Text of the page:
Many investors turn to Benjamin Graham's so-called “Graham number” to calculate the fair price of a stock. The Graham number is √(22.5 * earnings per share * book value per share), which for D.R. Horton gives us a fair price of $83.76. In comparison, the stock’s market price is $89.14 per share. Therefore, D.R. Horton’s market price somewhat exceeds the upper bound that a prudent investor would pay for its shares by 6.4%.
The Graham number is often used in isolation, but in fact it is only one part of a check list for choosing defensive stocks according to the fundamentals he laid out in Chapter 14 of The Intelligent Investor. The analysis also touches on the following points:
Sales Revenue Should Be No Less Than $500 million
For D.R. Horton, average sales revenue over the last four years has been $24,789,550,000, so according to the analysis the stock has impressive sales revenue.
Current Assets Should Be at Least Twice Current Liabilities
We calculate D.R. Horton's current ratio by dividing its total current assets of $28,800,800,000 by its total current liabilities of $2,647,200,000. Current assets refer to company assets that can be transferred into cash within one year, such as accounts receivable, inventory, and liquid financial instruments. Current liabilities, on the other hand, refer to those that will come due within one year. In D.R. Horton’s case, current assets outweigh current liabilities by a factor of 10.9.
The Company’s Long-term Debt Should Not Exceed its Net Current Assets
This means that its ratio of debt to net current assets should be 1 or less. Since D.R. Horton’s debt ratio is 0.2, the company has healthy debt levels. We calculate D.R. Horton’s debt to net current assets ratio by dividing its total long term of debt of $6,066,900,000 by its current assets minus total current liabilities.
The Stock Should Have a Positive Level of Retained Earnings Over Several Years
D.R. Horton had positive retained earnings from 2009 to 2022, during which time they averaged 12,556,875,000. Retained earnings are the sum of the current and previous reporting periods' net asset amounts, minus all dividend payments. It's a similar metric to free cash flow, with the difference that retained earnings are accounted for on an accrual basis.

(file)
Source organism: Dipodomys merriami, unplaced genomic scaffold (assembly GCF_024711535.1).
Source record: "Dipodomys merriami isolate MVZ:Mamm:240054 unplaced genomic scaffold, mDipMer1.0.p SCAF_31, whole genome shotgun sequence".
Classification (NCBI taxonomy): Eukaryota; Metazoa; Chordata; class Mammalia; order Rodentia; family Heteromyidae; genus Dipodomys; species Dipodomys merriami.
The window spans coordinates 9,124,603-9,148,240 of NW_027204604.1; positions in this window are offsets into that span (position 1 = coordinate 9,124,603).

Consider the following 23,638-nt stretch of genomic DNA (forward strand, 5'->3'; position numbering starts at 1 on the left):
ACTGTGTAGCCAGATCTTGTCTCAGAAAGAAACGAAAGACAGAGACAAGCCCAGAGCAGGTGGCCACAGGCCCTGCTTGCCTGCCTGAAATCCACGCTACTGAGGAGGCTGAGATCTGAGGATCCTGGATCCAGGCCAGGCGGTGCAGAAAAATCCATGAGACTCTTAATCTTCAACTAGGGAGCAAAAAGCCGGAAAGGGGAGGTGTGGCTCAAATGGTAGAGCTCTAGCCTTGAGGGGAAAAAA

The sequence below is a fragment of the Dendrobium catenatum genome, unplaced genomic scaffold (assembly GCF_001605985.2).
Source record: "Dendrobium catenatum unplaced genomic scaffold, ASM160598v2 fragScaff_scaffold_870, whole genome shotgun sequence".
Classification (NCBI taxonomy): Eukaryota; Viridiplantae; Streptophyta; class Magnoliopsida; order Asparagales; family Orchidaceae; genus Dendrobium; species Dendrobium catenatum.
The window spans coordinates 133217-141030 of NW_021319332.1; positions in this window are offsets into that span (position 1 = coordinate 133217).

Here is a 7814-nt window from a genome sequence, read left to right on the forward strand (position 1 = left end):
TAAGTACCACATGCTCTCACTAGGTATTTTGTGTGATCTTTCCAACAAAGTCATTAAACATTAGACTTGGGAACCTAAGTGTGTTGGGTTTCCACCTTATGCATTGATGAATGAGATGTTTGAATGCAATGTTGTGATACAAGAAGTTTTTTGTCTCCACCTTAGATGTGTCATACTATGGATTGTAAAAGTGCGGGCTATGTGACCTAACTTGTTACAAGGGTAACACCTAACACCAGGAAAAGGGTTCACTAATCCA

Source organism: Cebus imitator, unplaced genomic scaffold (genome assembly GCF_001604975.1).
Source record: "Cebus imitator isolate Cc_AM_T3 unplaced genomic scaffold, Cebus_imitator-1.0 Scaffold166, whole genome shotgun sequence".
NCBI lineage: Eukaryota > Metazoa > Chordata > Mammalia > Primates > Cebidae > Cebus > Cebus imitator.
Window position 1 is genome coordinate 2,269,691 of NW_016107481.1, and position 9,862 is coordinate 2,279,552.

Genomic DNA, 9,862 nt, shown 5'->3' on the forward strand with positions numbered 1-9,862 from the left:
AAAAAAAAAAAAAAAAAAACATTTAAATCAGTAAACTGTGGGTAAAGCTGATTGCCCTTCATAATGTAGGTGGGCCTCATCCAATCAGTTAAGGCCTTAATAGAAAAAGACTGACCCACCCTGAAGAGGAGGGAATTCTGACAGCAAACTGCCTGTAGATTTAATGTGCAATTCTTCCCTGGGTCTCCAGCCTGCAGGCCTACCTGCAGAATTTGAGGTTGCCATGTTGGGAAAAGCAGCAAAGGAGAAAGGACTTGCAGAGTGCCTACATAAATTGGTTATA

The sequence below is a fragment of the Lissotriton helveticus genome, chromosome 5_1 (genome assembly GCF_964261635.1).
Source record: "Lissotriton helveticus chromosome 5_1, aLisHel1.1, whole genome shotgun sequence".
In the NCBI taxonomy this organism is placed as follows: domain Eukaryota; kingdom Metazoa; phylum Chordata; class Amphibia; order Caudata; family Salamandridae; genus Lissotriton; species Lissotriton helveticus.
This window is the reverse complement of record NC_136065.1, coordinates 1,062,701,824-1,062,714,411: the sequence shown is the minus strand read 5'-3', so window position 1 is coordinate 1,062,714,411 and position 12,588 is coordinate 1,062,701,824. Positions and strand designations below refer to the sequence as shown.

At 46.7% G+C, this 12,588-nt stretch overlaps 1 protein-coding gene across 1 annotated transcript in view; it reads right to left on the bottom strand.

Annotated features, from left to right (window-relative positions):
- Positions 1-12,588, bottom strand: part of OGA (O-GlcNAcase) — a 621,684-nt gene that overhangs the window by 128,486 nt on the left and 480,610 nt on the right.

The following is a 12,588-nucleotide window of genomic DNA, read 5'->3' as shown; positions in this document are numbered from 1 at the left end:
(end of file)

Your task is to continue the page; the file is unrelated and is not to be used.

There Should Be a Record of Uninterrupted Dividend Payments Over the Last 20 Years
D.R. Horton has offered a regular dividend since at least 2008. The company has returned an average dividend yield of 1.1% over the last five years.
The Company Should Have a Minimum Increase of at Least One-third in EPS Over the Past 10 Years
To determine D.R. Horton's EPS growth over time, we will average out its EPS for 2008, 2009, and 2010, which were $-8.34, $0.56, and $-0.06 respectively. This gives us an average of $-2.61 for the period of 2008 to 2010. Next, we compare this value with the average EPS reported in 2020, 2021, and 2022, which were $2.24, $11.41, and $16.51, for an average of $10.05. Now we see that D.R. Horton's EPS growth was 485.06% during this period, which satisfies Ben Graham's requirement.
In addition to trading around its fair value, D.R. Horton meets most of Benjamin Graham's criteria for an undervalued stock because it has:
- impressive sales revenue
- an excellent current ratio
- healthy debt levels
- positive retained earnings from 2009 to 2022
- a solid record of dividends
- EPS growth in excess of Graham's requirements